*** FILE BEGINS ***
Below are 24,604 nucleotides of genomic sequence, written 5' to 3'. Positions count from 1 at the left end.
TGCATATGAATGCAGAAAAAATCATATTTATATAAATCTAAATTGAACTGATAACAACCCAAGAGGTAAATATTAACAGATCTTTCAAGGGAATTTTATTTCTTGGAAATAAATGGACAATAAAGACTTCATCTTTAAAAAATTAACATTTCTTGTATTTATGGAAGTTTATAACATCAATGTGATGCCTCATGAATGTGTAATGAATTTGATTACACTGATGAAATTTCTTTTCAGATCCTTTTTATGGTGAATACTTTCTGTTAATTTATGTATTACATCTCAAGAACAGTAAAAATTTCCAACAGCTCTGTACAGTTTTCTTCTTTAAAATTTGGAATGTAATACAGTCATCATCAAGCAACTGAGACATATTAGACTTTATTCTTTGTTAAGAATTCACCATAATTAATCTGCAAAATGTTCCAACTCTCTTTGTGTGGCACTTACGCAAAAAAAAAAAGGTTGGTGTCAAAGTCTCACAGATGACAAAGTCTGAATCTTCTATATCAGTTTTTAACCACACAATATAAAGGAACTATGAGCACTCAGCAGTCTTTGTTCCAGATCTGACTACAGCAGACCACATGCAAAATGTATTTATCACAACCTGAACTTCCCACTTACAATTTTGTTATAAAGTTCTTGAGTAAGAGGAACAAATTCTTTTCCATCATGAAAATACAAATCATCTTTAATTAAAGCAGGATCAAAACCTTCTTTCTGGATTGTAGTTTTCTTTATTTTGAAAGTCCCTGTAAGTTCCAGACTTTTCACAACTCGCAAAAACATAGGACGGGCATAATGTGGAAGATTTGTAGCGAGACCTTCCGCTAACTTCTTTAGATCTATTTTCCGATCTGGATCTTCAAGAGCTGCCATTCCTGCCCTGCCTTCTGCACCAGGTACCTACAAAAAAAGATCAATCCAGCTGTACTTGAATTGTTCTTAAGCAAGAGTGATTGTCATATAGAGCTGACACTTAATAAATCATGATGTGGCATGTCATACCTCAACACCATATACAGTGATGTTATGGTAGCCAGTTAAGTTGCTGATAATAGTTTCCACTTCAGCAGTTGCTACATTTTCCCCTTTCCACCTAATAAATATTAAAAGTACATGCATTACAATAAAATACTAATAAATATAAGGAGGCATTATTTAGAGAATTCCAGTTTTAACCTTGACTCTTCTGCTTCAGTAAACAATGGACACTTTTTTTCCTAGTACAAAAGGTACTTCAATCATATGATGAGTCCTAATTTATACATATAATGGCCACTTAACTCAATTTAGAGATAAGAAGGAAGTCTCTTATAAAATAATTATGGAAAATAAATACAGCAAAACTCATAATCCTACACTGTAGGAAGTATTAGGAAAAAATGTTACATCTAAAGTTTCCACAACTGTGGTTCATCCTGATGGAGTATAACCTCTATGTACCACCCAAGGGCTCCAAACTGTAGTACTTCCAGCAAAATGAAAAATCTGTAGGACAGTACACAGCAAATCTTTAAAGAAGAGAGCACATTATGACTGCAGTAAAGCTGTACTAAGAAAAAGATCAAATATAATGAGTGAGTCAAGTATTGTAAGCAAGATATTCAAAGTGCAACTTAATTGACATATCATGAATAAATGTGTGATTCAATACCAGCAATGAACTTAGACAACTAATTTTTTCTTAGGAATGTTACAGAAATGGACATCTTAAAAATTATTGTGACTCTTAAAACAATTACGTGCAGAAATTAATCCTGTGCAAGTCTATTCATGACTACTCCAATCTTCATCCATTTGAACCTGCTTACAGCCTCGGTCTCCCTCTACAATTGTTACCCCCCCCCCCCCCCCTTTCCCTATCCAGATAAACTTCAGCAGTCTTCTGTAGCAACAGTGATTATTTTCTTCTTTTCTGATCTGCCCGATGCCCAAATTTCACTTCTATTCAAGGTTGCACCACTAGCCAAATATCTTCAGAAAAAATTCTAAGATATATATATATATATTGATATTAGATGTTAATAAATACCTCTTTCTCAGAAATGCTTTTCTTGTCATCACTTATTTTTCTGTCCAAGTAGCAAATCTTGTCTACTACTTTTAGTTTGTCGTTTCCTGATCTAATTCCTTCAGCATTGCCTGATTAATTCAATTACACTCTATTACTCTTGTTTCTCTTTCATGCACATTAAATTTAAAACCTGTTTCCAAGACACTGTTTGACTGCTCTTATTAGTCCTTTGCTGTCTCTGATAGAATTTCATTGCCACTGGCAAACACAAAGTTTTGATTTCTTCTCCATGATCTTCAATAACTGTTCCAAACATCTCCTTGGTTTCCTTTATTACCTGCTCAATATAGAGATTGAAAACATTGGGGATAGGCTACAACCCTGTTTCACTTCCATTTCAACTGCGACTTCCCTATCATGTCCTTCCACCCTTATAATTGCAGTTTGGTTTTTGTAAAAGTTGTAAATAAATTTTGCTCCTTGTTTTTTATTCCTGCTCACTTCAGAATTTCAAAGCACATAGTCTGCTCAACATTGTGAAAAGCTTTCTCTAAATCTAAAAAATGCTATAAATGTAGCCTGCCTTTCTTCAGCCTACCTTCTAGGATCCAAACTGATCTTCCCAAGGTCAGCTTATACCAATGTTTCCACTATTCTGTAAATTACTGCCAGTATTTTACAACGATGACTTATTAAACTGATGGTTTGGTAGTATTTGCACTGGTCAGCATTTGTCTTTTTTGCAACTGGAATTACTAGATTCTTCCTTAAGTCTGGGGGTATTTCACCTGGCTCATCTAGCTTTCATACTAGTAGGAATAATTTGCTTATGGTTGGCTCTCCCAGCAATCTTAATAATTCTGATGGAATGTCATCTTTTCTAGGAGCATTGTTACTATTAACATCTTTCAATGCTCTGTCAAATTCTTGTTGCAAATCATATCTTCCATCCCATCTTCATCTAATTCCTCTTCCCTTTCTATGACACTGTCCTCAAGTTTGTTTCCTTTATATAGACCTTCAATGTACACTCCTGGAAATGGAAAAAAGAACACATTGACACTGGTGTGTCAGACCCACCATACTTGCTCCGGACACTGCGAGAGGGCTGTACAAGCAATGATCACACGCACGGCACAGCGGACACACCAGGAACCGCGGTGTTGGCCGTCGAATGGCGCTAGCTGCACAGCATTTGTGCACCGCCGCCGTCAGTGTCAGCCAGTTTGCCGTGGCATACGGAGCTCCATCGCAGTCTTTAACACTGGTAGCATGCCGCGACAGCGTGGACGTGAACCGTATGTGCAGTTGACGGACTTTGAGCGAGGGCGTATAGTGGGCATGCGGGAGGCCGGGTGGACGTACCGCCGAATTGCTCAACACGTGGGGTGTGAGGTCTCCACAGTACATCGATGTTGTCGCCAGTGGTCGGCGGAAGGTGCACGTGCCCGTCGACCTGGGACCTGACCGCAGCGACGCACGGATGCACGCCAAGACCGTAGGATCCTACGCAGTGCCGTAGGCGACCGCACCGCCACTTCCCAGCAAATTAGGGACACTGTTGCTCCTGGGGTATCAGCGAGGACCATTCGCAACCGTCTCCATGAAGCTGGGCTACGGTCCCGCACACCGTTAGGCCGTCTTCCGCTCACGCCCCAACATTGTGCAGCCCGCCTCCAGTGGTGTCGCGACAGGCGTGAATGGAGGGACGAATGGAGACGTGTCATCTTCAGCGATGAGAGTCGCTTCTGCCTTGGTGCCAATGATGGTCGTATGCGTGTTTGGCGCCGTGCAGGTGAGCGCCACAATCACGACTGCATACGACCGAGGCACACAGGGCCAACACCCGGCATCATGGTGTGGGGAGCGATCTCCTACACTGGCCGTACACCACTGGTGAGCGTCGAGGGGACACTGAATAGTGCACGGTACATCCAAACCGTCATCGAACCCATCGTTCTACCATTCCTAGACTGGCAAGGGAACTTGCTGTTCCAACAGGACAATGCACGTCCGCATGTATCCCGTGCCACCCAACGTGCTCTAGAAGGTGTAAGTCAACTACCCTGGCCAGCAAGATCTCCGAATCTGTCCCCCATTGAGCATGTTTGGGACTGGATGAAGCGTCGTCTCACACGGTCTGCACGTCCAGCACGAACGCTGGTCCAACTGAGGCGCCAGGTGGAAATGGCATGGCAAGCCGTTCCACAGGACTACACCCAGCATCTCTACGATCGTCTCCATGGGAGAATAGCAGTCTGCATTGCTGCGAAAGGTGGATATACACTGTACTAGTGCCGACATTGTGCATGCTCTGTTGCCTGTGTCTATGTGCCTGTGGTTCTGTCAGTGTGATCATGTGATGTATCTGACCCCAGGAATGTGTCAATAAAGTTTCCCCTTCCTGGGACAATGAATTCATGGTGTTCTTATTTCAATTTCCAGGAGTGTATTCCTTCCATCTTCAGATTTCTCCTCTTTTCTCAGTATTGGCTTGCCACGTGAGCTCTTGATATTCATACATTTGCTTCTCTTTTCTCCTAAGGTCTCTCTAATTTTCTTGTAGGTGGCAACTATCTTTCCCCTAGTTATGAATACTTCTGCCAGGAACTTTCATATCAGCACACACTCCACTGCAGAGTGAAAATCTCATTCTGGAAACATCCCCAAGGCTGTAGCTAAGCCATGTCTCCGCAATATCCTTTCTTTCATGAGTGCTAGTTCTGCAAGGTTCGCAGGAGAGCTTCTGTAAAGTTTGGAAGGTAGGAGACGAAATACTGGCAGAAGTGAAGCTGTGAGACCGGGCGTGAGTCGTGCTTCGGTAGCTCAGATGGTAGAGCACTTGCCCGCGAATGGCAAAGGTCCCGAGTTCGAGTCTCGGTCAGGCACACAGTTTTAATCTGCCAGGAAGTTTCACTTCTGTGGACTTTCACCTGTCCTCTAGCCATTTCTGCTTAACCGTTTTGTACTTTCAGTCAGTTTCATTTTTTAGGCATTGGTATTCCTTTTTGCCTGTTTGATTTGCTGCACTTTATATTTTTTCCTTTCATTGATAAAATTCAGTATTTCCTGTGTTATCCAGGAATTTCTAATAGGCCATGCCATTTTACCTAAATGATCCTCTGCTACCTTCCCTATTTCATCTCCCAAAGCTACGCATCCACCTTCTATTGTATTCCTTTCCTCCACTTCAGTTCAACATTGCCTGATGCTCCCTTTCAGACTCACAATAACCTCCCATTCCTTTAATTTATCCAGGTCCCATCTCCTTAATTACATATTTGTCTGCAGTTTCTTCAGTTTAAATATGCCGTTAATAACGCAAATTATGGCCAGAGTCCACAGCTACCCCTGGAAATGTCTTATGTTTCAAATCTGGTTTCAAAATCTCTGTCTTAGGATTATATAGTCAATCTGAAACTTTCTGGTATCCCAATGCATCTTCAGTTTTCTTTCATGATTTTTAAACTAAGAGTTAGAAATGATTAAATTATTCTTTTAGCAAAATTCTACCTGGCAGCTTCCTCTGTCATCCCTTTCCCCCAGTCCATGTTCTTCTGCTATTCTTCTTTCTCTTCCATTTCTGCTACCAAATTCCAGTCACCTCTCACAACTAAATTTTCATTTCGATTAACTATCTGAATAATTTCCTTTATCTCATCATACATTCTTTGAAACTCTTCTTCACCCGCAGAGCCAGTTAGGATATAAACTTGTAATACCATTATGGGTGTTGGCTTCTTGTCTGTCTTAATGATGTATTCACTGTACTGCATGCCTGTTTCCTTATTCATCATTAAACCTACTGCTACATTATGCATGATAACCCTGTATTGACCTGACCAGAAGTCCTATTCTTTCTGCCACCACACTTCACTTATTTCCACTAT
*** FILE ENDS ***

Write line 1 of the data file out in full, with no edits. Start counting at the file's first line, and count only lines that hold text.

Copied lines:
Below are 24,604 nucleotides of genomic sequence, written 5' to 3'. Positions count from 1 at the left end.